This example, shamelessly stolen from Google’s “Valuing Content Using Page Value” illustrates how Page Value works:
Here Google shows you how to find the Page Value for page B:
“Goal page D: $10 (Remember, you assign the value of the Goal page when you first create a goal in the Analytics Settings page)
Receipt Page E: $100 (This page is where the visitor makes an ecommerce transaction of $100)
Unique pageview for Page B: One
You would then set up your Page Value equation like this:
Ecommerce Revenue ($100) + Total Goal Value ($10)
Number of Unique Pageviews for Page B (1)
Page Value for Page B is $110 since a user visits Page B only once before the goal page during this session.”
Google’s example isn’t the most realistic, but it illustrates the point fairly clearly. Let’s try another example, where:
A (1000 visits) > B (100 Visits) > C (50 Visits) > Goal Page D (5 Visits, Goal Value = $10) > Receipt Page E (1 transaction, $100)
Transaction Revenue + Goal Value = $100 + $10*5 = $150
A’s Page Value = $150/1000 = $0.15
B’s Page Value = $150/100 = $1.50
C’s Page Value = $150/50 = $3.00
D’s Page Value = $150/5 = $30.00
E’s Page Value = $100/1 = $100.00 (We used $100 because landing on E doesn’t influence people landing on D, which generated $50)
This example shows logically that pages near the end of the goal funnel are always going to be more valuable. It’s best to compare pages within the same area of the site. That is, compare blog posts to blog posts; compare category pages to category pages; but don’t compare blog posts to contact pages because they’re too dissimilar in function.
Using Page Value, you can prove the exact monetary value of your blog, for example, and if that’s all your content strategy amounts to then it’s a case of a job well done…assuming those pages are worth something.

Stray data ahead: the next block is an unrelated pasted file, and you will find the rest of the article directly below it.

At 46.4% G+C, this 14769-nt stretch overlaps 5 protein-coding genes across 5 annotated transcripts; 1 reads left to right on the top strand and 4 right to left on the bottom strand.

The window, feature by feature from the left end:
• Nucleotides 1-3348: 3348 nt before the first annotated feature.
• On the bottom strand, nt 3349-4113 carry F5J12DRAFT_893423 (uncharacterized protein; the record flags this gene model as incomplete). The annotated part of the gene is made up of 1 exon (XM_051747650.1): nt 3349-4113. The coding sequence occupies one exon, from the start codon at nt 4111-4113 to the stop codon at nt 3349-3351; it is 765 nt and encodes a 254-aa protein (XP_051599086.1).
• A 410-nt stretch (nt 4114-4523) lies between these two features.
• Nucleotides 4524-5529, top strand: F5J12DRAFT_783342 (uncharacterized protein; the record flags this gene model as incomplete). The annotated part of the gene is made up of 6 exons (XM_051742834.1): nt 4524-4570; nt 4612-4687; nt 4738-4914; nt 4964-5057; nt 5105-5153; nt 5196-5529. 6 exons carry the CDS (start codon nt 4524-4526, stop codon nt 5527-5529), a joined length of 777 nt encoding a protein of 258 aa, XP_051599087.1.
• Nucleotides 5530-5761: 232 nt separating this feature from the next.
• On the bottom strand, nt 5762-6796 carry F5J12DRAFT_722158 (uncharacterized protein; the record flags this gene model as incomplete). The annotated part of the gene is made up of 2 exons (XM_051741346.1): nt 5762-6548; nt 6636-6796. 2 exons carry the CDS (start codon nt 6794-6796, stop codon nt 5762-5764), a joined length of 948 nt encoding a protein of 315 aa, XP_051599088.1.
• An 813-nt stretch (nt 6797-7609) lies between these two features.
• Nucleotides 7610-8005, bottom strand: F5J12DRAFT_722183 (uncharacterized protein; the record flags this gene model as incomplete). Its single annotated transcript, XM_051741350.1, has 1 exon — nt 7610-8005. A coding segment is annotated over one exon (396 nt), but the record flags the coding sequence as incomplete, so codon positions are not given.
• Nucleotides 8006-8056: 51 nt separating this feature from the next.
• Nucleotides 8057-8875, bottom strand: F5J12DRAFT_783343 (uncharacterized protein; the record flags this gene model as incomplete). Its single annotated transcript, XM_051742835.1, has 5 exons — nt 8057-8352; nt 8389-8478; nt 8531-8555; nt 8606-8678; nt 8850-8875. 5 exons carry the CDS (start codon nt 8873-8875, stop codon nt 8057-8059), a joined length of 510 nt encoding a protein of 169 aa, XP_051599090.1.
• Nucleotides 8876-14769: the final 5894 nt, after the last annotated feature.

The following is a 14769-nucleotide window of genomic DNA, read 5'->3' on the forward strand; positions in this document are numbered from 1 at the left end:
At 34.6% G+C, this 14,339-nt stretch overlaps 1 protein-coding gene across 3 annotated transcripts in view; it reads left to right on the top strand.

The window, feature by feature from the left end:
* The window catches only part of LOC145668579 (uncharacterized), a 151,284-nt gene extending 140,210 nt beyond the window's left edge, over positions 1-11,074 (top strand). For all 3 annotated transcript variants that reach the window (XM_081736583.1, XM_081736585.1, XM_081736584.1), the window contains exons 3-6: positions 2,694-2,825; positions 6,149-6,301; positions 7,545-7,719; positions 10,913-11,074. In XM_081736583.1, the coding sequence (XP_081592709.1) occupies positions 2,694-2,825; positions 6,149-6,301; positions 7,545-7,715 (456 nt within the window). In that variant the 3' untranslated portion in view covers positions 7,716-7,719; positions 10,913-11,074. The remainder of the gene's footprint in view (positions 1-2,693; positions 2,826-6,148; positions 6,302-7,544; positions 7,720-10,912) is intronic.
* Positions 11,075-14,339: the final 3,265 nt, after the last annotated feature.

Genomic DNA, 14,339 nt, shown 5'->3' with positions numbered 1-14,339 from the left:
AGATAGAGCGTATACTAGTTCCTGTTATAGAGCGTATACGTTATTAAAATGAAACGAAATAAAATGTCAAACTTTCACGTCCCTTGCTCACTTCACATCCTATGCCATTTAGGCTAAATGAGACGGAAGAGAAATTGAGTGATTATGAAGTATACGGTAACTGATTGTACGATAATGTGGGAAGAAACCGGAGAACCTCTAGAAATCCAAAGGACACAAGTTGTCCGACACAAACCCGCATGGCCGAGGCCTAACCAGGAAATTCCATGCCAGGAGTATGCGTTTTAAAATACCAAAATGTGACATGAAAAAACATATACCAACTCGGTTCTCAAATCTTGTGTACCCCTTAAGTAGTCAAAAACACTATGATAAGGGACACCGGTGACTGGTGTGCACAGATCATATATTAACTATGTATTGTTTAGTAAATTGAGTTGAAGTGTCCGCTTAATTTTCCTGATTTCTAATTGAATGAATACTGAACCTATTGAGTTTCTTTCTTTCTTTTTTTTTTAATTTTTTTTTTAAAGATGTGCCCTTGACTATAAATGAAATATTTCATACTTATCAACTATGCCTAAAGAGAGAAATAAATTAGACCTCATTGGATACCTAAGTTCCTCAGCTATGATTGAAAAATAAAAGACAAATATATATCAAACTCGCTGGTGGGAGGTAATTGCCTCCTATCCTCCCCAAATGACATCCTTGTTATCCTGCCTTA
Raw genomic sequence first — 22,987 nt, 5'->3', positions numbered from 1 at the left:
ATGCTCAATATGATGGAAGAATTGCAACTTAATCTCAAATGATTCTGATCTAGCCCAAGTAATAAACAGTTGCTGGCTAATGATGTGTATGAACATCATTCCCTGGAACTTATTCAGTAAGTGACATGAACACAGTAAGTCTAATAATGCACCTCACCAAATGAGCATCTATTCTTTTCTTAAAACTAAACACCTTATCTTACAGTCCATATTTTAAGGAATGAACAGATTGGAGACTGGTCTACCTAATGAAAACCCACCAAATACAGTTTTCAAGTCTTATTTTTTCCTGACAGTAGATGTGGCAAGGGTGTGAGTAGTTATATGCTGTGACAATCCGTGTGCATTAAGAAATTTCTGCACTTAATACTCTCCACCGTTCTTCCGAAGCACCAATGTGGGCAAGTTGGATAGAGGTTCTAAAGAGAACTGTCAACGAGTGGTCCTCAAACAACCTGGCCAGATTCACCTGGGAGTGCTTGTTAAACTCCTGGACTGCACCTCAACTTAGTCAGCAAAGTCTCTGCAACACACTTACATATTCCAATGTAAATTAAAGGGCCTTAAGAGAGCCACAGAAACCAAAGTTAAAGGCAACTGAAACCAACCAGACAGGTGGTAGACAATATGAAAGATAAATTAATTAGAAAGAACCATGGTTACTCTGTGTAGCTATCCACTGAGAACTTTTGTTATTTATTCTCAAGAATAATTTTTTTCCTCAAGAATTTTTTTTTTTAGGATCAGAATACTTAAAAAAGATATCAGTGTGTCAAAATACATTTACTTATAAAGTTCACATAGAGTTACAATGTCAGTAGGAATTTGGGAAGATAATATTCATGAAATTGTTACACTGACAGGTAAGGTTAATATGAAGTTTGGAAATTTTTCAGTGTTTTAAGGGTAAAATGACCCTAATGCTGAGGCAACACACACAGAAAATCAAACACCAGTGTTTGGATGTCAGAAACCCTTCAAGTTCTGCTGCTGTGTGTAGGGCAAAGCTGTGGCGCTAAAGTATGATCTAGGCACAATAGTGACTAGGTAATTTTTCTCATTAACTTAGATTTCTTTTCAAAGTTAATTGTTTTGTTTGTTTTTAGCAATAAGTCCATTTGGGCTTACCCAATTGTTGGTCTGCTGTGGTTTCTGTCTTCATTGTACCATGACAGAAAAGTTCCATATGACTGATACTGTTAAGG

“Page Value is not a silver bullet,” says Google. “But it is an actionable metric that can help you understand the behaviour of your visitors.”
How to do this on your own site
You’ve provided your client with a carefully considered content strategy; let’s say for the sake of simplicity that this extends to that site’s blog. If you want to prove how much revenue your blog posts have yielded for your site in the last month, open your site’s Google Analytics profile.
Under Standard Reports, select Content; open the Site Content menu; and select All Pages.
Apply an Advanced Filter, looking only for pages hosted on your blog. Depending on how your site is structured, this could be Include Page Containing /blog/, or something similar. Click on the Page Value column to sort the pages in descending order of value.
The top number you’re met with (in this case £0.25) shows the average amount spent by people browsing the pages listed. The % of Total shows the average amount that pages in this selection (the blog) contributed towards the overall revenue, which includes goal pages and commercial landing pages.